This is the first of our three-part Fulfilling the Future series. In this series, we are analyzing the three primary pillars of material handling — Conveyance Technologies, Robotics Solutions, and Order Fulfillment Systems — in the context of digitization and building resilience in supply chains to combat future disruptions.
The past few years have been tough for supply chains. Labor shortages, the “Great Resignation”, ongoing lockdowns, gaps in production, material shortages, and other factors (most of which stem from the global pandemic) have created ongoing supply chain disruptions felt by, well, everyone. Case in point, a simple “supply chain news” google search will net results from nearly every news network and journalistic publication describing the current issues facing our economy and how they affect the day to day lives of average Americans.
It’s not all doom and gloom, though, the outlook is bright. These disruptions and supply chain issues have exposed just how truly fragile the global supply chain can be, and in doing so they have become a catalyst for growth and innovation where the world needs it most. This need for growth is exciting. It has created an intense pressure felt throughout every tier of the material handling industry to improve, build resilience, and be better prepared for future disruptions. The primary way that this growth is being exercised is through the digitization of supply chains. If you missed our previous article, “2021 Material Handling Year in Review: Supply Chain Disruptions Spurring Digitization,” it goes into more detail about the effects of the pandemic and how this push for digitization is materializing.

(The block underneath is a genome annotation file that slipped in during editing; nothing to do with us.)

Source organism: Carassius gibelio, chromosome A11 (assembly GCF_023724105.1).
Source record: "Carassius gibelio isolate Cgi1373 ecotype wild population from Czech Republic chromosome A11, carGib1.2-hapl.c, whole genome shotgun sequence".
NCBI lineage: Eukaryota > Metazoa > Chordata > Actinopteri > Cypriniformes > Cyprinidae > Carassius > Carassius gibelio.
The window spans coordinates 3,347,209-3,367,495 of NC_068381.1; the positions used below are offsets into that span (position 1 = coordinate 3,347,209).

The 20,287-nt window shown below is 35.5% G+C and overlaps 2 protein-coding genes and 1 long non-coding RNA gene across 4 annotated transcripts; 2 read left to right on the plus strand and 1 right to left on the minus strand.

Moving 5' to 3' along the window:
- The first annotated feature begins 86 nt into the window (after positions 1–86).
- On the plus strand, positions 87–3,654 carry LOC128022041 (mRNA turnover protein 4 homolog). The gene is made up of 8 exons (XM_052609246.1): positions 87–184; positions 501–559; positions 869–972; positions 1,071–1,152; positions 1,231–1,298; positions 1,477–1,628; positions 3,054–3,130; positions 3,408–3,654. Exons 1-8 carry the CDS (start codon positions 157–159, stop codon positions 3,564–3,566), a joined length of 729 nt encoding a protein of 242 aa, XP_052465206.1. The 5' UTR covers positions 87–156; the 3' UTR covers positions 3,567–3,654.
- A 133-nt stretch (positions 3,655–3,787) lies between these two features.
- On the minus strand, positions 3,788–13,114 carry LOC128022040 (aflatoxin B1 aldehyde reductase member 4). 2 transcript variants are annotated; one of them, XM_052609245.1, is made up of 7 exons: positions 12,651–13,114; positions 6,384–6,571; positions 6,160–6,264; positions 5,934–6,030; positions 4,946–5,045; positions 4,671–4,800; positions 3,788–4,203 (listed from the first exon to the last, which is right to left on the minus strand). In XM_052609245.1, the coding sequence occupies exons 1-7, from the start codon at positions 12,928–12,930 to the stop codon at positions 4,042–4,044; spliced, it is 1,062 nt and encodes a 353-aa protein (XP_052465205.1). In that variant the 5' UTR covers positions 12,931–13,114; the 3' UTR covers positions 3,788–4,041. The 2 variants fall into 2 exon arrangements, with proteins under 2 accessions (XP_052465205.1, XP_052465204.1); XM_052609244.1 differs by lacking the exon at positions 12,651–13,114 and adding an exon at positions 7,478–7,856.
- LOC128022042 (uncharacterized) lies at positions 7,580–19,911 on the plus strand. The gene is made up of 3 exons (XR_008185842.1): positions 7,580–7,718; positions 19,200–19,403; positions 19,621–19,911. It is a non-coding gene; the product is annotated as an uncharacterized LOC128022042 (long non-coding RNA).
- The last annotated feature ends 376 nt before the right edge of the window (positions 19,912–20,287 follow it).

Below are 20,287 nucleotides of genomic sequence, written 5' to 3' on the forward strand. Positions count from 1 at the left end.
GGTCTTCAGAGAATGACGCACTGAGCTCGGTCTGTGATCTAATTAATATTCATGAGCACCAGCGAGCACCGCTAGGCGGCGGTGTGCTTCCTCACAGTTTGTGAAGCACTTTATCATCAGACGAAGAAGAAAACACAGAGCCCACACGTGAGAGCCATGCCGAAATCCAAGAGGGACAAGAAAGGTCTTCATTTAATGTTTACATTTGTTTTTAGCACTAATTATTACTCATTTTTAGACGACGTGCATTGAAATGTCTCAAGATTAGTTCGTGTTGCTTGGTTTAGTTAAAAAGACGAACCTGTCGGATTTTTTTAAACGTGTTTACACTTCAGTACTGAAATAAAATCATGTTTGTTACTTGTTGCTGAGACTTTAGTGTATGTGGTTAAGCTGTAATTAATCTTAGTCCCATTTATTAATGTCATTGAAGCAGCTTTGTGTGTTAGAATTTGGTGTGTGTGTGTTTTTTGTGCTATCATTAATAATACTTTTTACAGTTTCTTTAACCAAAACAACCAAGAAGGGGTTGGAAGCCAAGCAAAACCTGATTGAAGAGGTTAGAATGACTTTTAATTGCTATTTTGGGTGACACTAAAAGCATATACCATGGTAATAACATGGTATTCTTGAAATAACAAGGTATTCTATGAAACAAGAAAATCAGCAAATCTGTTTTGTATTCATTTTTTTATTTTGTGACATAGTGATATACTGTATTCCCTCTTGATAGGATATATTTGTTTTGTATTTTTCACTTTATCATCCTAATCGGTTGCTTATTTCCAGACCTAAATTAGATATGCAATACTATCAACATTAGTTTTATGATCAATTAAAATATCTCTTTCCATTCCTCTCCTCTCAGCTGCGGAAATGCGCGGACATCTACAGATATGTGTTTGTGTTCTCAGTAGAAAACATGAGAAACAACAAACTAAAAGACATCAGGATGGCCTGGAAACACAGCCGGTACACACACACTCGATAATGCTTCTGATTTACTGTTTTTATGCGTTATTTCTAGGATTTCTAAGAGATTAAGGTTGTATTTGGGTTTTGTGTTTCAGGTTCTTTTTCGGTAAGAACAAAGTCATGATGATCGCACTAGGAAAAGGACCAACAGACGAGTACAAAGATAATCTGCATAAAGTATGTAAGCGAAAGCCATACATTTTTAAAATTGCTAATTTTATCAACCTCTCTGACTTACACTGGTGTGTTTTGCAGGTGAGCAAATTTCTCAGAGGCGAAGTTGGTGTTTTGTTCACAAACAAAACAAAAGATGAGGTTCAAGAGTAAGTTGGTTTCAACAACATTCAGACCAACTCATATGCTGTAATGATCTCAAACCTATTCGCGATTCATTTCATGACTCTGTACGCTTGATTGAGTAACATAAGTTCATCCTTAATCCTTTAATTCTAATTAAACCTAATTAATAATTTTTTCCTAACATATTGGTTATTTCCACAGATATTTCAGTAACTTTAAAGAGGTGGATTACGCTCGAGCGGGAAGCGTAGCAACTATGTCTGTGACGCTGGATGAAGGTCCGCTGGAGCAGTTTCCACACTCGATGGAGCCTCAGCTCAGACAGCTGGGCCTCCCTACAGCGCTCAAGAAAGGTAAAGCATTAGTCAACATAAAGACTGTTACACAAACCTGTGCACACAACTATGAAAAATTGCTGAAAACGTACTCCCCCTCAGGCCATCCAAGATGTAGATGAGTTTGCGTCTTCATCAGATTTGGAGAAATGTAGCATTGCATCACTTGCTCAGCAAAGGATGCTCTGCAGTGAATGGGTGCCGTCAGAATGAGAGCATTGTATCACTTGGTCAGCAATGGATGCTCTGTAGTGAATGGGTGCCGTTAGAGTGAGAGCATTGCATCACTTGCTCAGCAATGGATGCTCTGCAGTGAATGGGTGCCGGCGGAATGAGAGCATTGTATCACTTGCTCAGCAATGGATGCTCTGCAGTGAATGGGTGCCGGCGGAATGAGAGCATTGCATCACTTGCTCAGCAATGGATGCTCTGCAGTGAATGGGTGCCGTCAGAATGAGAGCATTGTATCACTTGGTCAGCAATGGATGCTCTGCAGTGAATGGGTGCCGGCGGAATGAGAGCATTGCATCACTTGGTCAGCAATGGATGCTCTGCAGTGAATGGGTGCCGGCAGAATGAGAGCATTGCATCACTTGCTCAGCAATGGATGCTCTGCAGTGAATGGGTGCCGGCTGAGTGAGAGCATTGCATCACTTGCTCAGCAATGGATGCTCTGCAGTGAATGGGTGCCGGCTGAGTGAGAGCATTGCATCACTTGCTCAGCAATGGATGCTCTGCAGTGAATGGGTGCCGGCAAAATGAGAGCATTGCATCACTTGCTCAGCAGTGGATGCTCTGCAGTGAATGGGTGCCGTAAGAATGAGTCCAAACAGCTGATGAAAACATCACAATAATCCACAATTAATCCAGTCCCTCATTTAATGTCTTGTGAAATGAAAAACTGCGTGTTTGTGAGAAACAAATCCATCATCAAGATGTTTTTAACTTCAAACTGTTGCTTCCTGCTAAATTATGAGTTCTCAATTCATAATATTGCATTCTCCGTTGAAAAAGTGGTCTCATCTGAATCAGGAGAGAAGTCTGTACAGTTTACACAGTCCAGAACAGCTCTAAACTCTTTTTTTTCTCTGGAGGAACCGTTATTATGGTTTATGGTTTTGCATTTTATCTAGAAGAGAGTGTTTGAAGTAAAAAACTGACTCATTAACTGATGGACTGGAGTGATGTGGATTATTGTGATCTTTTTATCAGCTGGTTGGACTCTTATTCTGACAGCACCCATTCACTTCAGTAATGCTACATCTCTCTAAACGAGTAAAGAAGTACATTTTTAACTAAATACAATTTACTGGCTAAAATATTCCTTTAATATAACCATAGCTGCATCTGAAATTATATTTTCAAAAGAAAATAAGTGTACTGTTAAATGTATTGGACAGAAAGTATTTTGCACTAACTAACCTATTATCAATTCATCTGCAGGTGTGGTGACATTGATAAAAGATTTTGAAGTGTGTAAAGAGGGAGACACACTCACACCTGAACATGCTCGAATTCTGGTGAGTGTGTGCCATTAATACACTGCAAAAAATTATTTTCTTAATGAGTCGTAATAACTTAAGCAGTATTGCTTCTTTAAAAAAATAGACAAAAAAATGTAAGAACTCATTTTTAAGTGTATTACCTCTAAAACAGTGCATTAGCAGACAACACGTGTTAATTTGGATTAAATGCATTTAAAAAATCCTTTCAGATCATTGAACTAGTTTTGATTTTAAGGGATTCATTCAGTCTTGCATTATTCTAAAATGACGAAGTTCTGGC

This article marks the start of a new series from the Carter Intralogistics blog, Fulfilling the Future. This three-part series will look at the primary pillars of material handling — Conveyance Technologies, Robotics Solutions, and Order Fulfillment — and dive into how they will influence the future of supply chains.
Conveyance Technologies lay the foundation of future digitization and automation.
Conveyor is the backbone of any material handling operation. Whether it’s rollers or belted, bucket or chain, powered or gravity, mobile or rigid, or any other variation, it is the primary way that companies around the globe move material from point A to point B in a warehouse. As such, it is critical that companies invest in a conveyor system that ensures a solid foundation to start the journey into digitization and automation.
Installing or upgrading a conveyor system so that it includes an Intelligent Warehouse Control System — IWCS for short — is the very first step to digitizing, branching into automation, and ultimately increasing supply chain resilience and strength in the face of disruption. A good IWCS will allow for a variety of automation solutions like palletizing, depalletizing, automated order fulfillment solutions, automated storage and retrieval systems, automated guided vehicles, and others to be easily integrated into the system.
Whatever the automation or digitization solution that’s being considered, it all starts with a good conveyor system and IWCS controlling it.
Conveyance Technologies are becoming more flexible, more mobile, and more adaptable.